Despite the significant amount of energy spent on Heating, Ventilation, and Air Conditioning (HVAC) at universities, thermal comfort conditions in campus buildings are frequently poor. Conventional HVAC management systems at universities are typically out of the hands of building occupants and facilities management departments have limited resources to involve them. These factors can lead to over-heating or over-cooling and undiagnosed mechanical issues. Previous research has shown that thermal comfort feedback, or participatory thermal sensing, can simultaneously improve energy efficiency and occupant comfort in university buildings. However, these studies have been limited to single campus buildings and restricted populations of occupants. The success, scalability, and sustainability of any participatory thermal sensing program is dependent upon ongoing participation that is meaningful to occupants and useful to facilities management. Therefore, research is warranted to explore patterns of voluntary participation, thermal comfort, and occupant satisfaction in extended, campus-wide deployments of participatory thermal sensing programs. The present research begins to address these gaps in the context of an 18-month, campus-wide deployment of TherMOOstat, a participatory thermal sensing app and HVAC management system at University of California, Davis.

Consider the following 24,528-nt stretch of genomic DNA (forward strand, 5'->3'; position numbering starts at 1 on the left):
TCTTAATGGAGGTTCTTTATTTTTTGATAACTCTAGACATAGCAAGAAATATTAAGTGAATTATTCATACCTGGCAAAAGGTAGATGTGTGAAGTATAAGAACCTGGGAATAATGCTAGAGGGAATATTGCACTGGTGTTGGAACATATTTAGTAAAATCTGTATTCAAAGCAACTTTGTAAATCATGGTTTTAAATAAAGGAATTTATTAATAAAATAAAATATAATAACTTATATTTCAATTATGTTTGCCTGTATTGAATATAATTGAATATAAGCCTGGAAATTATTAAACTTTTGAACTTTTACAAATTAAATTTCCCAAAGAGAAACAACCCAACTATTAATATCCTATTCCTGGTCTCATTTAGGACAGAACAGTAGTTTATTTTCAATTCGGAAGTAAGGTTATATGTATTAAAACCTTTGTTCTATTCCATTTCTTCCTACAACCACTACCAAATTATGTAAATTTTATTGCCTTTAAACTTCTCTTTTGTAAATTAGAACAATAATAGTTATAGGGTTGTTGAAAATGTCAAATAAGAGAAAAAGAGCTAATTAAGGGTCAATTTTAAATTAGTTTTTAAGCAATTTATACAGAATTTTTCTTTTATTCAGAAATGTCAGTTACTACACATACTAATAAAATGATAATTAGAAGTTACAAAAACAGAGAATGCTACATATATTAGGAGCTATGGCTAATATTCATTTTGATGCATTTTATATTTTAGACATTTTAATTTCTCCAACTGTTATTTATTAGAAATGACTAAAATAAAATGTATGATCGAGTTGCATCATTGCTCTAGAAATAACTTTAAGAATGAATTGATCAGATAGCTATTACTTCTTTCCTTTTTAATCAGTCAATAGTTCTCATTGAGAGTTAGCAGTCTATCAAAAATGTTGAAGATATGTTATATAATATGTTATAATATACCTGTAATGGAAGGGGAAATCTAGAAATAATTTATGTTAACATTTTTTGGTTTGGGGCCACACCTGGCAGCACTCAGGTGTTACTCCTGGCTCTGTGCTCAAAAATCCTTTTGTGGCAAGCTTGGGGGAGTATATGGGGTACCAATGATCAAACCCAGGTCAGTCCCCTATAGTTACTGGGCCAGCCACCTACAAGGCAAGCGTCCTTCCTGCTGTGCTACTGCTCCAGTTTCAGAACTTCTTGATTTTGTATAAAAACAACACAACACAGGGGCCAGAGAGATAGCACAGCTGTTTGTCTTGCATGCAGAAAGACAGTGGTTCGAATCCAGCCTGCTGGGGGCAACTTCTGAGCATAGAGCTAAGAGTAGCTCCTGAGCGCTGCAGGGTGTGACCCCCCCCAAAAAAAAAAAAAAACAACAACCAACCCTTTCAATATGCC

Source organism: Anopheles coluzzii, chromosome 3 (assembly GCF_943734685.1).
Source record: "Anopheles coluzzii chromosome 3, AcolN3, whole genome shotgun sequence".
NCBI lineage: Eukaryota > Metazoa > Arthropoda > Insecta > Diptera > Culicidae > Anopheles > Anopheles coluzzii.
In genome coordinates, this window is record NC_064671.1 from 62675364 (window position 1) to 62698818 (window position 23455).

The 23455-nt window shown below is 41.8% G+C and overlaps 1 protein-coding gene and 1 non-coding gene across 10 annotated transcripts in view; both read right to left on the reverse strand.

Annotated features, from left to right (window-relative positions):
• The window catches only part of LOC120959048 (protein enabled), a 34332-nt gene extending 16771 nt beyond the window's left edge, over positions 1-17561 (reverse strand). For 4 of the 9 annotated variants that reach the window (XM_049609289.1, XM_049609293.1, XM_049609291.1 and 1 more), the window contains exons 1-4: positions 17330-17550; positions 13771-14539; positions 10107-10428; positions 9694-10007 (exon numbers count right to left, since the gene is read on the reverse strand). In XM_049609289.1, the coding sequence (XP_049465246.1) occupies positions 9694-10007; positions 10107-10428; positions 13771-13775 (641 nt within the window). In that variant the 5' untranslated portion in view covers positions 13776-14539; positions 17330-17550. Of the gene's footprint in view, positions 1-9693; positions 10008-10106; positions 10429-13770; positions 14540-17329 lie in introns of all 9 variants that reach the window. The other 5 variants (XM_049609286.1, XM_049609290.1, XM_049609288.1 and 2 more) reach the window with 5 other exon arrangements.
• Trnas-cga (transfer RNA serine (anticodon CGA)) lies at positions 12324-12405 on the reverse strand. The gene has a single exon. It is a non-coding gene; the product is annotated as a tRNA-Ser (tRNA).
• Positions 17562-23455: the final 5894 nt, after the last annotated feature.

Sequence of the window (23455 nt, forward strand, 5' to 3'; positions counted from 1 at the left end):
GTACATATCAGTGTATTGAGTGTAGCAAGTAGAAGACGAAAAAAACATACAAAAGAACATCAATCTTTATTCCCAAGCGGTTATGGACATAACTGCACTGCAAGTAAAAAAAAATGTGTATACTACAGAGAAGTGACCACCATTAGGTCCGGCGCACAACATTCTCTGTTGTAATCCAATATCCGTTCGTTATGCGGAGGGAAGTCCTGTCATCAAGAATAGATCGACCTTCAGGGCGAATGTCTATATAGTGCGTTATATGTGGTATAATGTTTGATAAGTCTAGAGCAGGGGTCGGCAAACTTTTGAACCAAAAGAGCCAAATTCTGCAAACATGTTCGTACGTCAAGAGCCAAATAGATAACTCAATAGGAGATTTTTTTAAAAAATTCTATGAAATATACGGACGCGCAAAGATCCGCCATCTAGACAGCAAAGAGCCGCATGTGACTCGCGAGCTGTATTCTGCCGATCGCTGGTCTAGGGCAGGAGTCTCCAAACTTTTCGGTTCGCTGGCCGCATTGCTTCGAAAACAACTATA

Suggested citation: Sanguinetti, Angela, Marco Pritoni, Kiernan Salmon, Joshua Morejohn (2016) TherMOOstat: Occupant Feedback to Improve Comfort and Efficiency on a University Campus. Proceedings of American Council for an Energy Efficient Economy 2016 Summer Study on Energy Efficiency in Buildings.